Factors that predict nursing home placement in patients with Alzheimer’s disease include worsening dementia, behavior disturbances, and caregiver burden. However, most families prefer to keep patients with Alzheimer’s disease at home as long as possible. In addition, delaying nursing home placement may reduce overall health care costs. Geldmacher and colleagues studied the role of the cholinesterase inhibitor donepezil in delaying time to nursing home admission.
The study was an observational follow-up to several randomized, placebo-controlled trials investigating the therapeutic benefits of donepezil. At the completion of these trials, patients were invited to continue open-label treatment for up to 240 weeks. Data, including nursing home placement, were recorded, as were the date and reason for placement. Four groups of patients were defined, depending on duration of donepezil use and dosage. These groups included the following: (1) minimal-use patients who received less than the minimum dosage, (2) early moderate-use patients who received adequate dosages but terminated early or did not participate in the open-label extension, (3) delayed-start patients who received adequate dosages only after entering the extension trial, and (4) maximal-use patients who received adequate dosages during the placebo-controlled phase and the extension. The principal outcome was time from entry in a placebo-controlled trial to nursing home placement. Different constructs were analyzed, depending on the duration of successful participation in a clinical trial.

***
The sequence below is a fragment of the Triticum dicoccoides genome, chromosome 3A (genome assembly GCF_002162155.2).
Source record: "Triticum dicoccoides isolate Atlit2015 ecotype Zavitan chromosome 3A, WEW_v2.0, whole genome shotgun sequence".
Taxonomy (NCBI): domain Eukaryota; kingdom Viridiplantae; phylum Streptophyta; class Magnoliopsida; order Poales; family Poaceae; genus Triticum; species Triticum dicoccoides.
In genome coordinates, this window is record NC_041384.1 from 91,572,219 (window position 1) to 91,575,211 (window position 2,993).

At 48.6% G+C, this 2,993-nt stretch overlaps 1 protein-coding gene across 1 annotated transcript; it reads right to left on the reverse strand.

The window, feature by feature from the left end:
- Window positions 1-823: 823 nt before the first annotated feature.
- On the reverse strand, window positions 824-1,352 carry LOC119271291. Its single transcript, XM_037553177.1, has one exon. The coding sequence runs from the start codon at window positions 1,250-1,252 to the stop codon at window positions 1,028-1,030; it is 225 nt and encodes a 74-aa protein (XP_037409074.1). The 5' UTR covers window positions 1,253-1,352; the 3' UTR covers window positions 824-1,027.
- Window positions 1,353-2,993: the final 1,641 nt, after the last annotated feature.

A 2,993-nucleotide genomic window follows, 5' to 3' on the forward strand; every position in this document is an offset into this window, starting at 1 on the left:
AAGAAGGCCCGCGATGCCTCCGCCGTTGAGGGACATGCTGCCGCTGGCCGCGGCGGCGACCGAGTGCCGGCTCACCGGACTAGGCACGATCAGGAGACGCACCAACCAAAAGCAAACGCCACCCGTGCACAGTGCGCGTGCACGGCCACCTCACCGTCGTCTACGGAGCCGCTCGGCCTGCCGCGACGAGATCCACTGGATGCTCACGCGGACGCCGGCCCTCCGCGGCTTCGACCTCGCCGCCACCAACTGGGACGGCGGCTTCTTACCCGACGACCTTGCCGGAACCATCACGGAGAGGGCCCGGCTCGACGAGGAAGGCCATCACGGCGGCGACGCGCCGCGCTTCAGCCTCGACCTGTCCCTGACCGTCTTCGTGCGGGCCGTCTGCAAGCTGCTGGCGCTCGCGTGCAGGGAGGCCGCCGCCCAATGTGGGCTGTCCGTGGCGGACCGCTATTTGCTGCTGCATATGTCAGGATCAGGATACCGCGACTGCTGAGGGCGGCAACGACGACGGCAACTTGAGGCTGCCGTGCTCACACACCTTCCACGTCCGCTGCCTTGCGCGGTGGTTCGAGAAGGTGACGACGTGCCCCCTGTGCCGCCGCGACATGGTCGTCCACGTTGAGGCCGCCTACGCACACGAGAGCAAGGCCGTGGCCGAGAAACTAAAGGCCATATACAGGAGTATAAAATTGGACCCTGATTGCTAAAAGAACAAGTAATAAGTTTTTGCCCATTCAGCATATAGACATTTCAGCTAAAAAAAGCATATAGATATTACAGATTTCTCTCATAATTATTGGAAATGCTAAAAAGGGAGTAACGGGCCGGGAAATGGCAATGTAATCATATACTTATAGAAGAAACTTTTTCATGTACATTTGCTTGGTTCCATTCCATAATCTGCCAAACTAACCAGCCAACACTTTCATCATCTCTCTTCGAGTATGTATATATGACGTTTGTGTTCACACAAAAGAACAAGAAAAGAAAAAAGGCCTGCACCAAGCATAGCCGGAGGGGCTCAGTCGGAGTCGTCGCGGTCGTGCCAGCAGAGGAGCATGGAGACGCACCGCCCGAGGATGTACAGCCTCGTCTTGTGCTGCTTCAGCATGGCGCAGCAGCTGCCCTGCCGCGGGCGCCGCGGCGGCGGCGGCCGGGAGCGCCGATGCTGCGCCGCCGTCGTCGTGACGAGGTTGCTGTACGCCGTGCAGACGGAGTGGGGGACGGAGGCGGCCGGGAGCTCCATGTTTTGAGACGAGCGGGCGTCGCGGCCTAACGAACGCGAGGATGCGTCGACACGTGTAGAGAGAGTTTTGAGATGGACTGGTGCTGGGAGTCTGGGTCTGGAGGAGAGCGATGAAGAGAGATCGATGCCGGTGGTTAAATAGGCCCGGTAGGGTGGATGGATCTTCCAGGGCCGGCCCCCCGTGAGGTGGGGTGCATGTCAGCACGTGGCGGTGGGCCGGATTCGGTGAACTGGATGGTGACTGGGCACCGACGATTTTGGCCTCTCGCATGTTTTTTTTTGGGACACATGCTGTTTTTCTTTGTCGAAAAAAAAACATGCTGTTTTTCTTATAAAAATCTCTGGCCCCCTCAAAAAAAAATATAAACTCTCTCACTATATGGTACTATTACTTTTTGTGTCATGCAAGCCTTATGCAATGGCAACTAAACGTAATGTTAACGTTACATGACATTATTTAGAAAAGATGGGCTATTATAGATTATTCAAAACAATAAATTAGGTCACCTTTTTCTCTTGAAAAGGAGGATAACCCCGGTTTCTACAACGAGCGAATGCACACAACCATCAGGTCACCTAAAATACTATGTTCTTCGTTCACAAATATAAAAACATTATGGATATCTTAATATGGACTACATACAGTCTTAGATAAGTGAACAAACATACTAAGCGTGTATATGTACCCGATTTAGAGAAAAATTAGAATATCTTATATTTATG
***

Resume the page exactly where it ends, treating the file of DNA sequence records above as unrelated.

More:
A total of 671 patients with mild to moderate dementia were included in the analyses. Estimated median times to first dementia-related nursing home placement ranged from 44.7 months in the minimal-use group and 66.1 months in the maximal-use group. A delay in first dementia-related nursing home placement of 21.4 months was associated with donepezil use of at least 5 mg daily for at least 36 to 48 weeks. A delay of 17.5 months to permanent nursing home placement was associated with donepezil use of the same dosage and duration. Relative risk ratios (RRs) for nursing home placement in the moderate-use group were not significantly different from those in the minimal-use group but were significantly different from this group in the delayed-start and maximal-use groups. RRs for nursing home placement declined with longer donepezil use across all four groups, a trend that was consistent for the three cohort time constructs analyzed.
According to the results of this study, cumulative sustained exposure to effective doses of donepezil delays time to nursing home placement when placement is for longer than two weeks. Washout periods during the placebo-controlled trials attenuated donepezil’s effects, suggesting that treatment of Alzheimer’s disease with donepezil should be maintained before important benefits will occur. The authors doubt that selection bias influenced these results, given the similarity of patient characteristics and a follow-up period of up to eight years. Donepezil appears to benefit both cognitive function and behavioral symptoms.